What is Bill Of Middlesex?

Legal Definition
The Bill of Middlesex was a legal fiction used by the Court of King's Bench to gain jurisdiction over cases traditionally in the remit of the Court of Common Pleas. Hinging on the King's Bench's remaining criminal jurisdiction over the county of Middlesex, the Bill allowed it to take cases traditionally in the remit of other common law courts by claiming that the defendant had committed trespass in Middlesex. Once the defendant was in custody, the trespass complaint would be quietly dropped and other complaints (such as debt or detinue) would be substituted. Part of a large reform movement to prevent equitable courts such as the Court of Chancery undermining their business, the Bill was far cheaper and faster than the older equivalents used by the Chancery and Common Pleas, leading to a drop in their business and an increase in that of the King's Bench. As such, the Chancery issued injunctions in an ineffective attempt to prevent its use. The Bill was finally abolished by the Uniformity of Process Act 1832.

As a result of reforming actions such as the Bill of Middlesex, the Common Pleas became increasingly conservative and resistant to King's Bench changes because of the impact they had on the business of the Common Pleas. This was best emphasised by Slade's Case, a struggle between the old and new forms of suing for breach of contract; although an equilibrium between the common law courts was finally reached, it eventually led to their dissolution with the Supreme Court of Judicature Act 1873, and merger into a single High Court of Justice.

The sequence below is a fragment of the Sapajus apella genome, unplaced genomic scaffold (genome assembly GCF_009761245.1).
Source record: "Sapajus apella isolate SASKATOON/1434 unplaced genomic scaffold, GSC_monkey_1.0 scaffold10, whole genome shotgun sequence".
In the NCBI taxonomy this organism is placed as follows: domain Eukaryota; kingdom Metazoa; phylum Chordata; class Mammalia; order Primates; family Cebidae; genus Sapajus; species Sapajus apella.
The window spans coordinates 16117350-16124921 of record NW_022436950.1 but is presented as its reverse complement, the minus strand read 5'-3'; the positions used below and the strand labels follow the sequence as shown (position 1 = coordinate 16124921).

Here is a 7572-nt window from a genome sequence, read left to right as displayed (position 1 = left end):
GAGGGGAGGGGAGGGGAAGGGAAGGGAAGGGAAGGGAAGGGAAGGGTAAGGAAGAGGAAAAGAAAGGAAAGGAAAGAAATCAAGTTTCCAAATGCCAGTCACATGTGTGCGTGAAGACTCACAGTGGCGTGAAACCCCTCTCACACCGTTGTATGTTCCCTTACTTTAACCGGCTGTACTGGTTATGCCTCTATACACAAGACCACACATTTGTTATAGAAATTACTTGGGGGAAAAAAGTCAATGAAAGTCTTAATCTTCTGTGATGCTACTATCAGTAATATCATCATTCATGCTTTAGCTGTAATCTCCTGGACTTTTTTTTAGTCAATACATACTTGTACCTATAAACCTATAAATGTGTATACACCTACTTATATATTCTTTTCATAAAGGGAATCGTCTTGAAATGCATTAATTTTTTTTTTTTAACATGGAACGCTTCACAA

-- Wikipedia
Legal Definition
An old form of process similar to a capms, issued out of the court of king's bench in personal actions, directed to the sheriff of the county of Middlesex, (hence the name,) and commanding him to take the defendant and have him before the king at Westminster on a day named, to answer the plaintiff's complaint. State v. Mathews, 2 Brev (S. O.) 83: Sims v. Alderson, 8 Leigh (Va.) 484. 3. A formal written petition to a superior court for action to be taken in a cause already determined, or a record or certified account of the proceedings in such action or some portion thereof, accompanying such a petition.
-- Black's Law Dictionary
Legal Definition
A kind of capias directing the sheriff to have the defendant in court on a certain day to answer an action of trespass. See 8 Leigh (Va.), 479.
-- Ballentine's Law Dictionary